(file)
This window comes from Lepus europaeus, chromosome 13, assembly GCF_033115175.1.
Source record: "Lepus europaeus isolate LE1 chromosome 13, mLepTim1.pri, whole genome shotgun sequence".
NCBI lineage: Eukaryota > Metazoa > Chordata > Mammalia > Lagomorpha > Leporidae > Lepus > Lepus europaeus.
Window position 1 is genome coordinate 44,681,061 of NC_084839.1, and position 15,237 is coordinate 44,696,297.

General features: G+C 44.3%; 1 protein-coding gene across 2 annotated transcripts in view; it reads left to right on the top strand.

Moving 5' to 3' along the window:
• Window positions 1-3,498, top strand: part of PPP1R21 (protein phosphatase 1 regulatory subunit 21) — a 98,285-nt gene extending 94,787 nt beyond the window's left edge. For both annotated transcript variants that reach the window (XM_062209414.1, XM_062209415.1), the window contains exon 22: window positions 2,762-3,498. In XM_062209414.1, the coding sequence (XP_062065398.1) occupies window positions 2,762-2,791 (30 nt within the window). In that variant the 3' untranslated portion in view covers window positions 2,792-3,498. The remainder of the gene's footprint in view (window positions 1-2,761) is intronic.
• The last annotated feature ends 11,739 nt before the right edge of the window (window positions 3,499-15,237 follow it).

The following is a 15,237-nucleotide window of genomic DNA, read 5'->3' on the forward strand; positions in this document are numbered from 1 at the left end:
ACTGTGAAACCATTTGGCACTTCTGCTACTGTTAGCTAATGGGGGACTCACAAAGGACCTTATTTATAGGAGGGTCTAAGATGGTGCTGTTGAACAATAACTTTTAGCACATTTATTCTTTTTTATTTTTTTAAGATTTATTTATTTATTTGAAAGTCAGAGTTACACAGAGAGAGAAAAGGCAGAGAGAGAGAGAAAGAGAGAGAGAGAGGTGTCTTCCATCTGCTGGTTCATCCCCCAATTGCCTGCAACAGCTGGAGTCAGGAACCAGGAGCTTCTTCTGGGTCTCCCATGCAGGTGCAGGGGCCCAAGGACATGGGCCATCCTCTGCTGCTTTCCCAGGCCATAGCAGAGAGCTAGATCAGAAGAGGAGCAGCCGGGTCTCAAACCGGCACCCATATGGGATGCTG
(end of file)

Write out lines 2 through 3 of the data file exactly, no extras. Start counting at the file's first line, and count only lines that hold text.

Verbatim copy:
Source record: "Lepus europaeus isolate LE1 chromosome 13, mLepTim1.pri, whole genome shotgun sequence".
NCBI lineage: Eukaryota > Metazoa > Chordata > Mammalia > Lagomorpha > Leporidae > Lepus > Lepus europaeus.